Now, to defend Media Temple a little bit, Ubuntu 10.04 LTS is still in active support, and will be for some time. So my distro is totally acceptable, even if the (admittedly, heavily patched and customized) kernel their virtualization uses is EOL. Also, from what I’ve been able to determine, this was originally a problem with Parallels, and not Media Temple. Unfortunately, it’s been something of a lacking priority for them, or at least not very transparent that it was a priority. Here is a forum thread that’s been going on since shortly after 12.04 went live: Ubuntu 12.04 LTS on Media Temple (ve).
Here are the most recent updates from Media Temple - November 6th of last year:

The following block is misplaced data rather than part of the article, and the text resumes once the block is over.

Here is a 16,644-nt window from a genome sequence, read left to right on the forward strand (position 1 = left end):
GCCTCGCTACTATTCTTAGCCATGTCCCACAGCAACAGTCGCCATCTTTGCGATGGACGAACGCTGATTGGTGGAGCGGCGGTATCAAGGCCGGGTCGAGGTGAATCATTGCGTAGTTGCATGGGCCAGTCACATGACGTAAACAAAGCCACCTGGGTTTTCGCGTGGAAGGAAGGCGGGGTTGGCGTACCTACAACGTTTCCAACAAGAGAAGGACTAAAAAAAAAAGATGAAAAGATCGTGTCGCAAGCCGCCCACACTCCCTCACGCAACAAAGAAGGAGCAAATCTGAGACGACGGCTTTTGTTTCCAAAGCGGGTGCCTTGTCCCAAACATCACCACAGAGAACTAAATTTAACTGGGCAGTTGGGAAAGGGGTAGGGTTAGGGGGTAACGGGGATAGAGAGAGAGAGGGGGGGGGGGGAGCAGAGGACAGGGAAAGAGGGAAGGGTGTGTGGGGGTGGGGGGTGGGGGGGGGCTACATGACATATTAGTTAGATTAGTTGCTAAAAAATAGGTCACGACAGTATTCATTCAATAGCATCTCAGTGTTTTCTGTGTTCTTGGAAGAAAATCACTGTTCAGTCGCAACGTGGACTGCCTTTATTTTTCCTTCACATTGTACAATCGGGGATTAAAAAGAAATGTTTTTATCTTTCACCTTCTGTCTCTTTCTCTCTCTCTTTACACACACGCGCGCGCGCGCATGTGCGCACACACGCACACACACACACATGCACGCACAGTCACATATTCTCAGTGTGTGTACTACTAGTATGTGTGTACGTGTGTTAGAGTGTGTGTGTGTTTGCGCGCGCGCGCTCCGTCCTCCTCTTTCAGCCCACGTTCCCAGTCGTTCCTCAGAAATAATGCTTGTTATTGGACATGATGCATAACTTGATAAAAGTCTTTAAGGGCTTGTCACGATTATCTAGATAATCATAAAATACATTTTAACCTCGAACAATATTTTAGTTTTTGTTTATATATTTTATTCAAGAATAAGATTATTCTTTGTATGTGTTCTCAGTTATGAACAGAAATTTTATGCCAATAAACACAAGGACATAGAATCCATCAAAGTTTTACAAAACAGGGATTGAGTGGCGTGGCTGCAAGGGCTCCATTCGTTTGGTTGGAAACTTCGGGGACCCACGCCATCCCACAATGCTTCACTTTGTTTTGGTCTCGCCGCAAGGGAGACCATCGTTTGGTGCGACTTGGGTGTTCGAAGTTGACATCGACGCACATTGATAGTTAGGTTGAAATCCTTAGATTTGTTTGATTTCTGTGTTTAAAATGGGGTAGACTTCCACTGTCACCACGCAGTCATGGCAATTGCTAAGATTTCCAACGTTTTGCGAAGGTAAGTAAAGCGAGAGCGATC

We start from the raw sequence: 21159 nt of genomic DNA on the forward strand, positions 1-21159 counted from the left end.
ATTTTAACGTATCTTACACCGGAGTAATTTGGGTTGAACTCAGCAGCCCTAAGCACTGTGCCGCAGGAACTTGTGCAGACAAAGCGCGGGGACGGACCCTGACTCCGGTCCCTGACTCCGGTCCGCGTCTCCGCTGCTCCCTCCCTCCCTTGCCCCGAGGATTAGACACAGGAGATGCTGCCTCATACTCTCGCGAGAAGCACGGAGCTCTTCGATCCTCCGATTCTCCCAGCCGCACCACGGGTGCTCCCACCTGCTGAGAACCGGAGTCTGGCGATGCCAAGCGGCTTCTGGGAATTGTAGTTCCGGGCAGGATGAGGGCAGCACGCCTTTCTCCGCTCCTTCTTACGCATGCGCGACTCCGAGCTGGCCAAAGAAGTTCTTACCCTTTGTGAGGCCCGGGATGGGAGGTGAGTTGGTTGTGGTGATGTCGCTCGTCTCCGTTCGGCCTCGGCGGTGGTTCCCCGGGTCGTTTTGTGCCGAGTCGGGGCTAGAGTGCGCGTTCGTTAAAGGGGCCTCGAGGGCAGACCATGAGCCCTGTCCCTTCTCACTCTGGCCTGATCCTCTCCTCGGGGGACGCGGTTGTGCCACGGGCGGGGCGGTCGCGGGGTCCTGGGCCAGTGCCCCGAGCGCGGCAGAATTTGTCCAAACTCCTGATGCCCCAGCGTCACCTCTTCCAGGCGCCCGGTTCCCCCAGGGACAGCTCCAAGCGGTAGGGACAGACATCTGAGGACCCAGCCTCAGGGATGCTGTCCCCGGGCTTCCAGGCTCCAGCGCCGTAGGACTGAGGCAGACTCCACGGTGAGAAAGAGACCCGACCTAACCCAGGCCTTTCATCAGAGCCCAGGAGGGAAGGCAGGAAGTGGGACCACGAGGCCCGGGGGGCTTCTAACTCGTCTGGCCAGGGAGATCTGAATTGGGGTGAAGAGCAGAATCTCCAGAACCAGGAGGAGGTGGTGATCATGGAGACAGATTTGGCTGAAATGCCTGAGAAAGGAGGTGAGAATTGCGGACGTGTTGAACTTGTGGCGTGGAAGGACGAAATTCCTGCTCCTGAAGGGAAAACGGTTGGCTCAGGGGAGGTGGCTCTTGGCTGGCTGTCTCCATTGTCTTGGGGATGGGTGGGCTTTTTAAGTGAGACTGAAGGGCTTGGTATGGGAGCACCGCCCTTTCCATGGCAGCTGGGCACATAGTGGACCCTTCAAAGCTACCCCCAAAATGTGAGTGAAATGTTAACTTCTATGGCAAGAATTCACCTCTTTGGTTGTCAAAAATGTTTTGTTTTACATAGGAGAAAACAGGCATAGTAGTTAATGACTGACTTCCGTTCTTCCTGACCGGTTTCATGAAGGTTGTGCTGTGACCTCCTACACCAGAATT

We still don’t have a time frame as to when Ubuntu 12.04 LTS will be available for the (ve) Servers. The ‘technical obstacle’ is we are bringing in a whole new infrastructure for our (ve) Servers. I apologize for the inconvenience but this is all the information I have for you at the moment.
… and on January 11th this year:
Hey there! Apologize for the inconvenience but we currently don’t have any update on when Ubuntu 12.04 LTS will be available.
I even decided to bring this up with the Media Temple twitter team, and got a similar non-commital response unfortunately: https://twitter.com/realjenius/status/298973645991182337.
But, even with bad news comes good. The main reason for the delay seems to be that they are working on some rather large (and non-descript) infrastructural change for the (ve) servers. The one huge benefit so far is that they doubled their RAM offering for all (ve) tiers, and existing customers were allowed to upgrade with a simple push of a button. So I guess I shouldn’t complain too much!